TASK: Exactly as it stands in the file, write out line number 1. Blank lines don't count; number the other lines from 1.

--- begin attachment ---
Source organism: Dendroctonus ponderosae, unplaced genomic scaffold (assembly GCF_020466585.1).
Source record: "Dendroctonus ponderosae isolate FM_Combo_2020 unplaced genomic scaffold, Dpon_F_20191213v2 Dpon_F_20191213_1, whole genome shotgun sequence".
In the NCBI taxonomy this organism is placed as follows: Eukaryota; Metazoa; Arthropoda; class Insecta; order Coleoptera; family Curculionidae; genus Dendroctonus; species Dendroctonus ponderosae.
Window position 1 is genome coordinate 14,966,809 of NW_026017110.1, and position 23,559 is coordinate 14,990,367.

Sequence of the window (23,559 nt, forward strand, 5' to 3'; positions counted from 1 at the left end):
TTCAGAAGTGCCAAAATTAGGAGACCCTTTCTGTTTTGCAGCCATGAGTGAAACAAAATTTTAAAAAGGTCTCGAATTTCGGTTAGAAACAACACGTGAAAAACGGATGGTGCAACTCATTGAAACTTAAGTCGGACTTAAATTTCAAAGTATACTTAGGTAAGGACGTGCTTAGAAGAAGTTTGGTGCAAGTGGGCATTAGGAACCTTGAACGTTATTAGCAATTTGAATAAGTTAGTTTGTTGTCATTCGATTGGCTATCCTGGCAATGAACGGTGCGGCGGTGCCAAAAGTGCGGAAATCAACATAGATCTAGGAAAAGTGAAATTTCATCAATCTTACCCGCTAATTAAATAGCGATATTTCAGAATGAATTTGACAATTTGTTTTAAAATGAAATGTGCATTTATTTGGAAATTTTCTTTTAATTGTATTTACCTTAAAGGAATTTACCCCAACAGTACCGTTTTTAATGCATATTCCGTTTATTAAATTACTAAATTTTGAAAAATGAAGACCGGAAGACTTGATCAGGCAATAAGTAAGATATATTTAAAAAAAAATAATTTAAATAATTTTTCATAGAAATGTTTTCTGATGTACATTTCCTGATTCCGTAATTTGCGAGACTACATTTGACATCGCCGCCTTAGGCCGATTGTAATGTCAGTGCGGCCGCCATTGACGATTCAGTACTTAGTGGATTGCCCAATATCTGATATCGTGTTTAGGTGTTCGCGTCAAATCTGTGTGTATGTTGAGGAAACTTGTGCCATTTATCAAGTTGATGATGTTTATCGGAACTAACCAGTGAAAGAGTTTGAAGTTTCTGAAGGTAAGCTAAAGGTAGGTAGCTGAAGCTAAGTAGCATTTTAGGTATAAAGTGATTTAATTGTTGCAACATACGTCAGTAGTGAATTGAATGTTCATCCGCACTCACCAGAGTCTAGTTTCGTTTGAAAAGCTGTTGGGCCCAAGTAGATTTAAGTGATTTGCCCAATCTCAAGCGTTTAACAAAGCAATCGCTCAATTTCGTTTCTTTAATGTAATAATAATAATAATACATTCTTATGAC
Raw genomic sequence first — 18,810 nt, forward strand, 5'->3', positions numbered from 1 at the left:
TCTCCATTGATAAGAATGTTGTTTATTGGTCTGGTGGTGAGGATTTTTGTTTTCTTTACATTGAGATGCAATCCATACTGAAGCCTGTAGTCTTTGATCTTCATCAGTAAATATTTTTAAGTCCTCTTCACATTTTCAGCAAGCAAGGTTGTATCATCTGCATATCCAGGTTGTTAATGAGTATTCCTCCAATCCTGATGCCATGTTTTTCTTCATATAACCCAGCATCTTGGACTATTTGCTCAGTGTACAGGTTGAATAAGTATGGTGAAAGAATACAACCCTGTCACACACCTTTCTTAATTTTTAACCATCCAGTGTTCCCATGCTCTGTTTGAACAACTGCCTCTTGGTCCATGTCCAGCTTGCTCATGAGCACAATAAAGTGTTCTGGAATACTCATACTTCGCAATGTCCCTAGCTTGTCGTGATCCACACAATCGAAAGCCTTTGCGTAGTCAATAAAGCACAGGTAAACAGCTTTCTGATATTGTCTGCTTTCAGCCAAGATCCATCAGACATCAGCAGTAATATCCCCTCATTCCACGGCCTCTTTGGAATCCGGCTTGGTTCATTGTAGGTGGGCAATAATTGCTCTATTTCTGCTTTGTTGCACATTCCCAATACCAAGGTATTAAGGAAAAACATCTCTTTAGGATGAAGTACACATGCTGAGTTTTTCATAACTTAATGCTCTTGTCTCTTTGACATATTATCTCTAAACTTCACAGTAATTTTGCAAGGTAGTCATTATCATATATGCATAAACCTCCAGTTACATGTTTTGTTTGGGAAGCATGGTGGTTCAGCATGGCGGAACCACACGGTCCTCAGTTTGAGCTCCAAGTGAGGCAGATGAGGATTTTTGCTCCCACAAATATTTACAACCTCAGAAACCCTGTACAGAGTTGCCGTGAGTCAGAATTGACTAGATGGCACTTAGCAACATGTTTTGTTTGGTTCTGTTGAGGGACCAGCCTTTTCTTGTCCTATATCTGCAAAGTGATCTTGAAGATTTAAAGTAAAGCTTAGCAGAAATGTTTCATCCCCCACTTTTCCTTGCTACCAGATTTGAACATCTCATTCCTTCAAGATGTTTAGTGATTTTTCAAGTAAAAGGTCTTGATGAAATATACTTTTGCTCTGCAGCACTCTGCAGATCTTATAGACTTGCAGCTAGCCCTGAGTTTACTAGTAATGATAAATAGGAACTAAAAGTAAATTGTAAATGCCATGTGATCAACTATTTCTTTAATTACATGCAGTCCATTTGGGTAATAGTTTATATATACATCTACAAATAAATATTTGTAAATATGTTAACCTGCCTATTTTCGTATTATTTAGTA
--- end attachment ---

Source organism: Dendroctonus ponderosae, unplaced genomic scaffold (assembly GCF_020466585.1).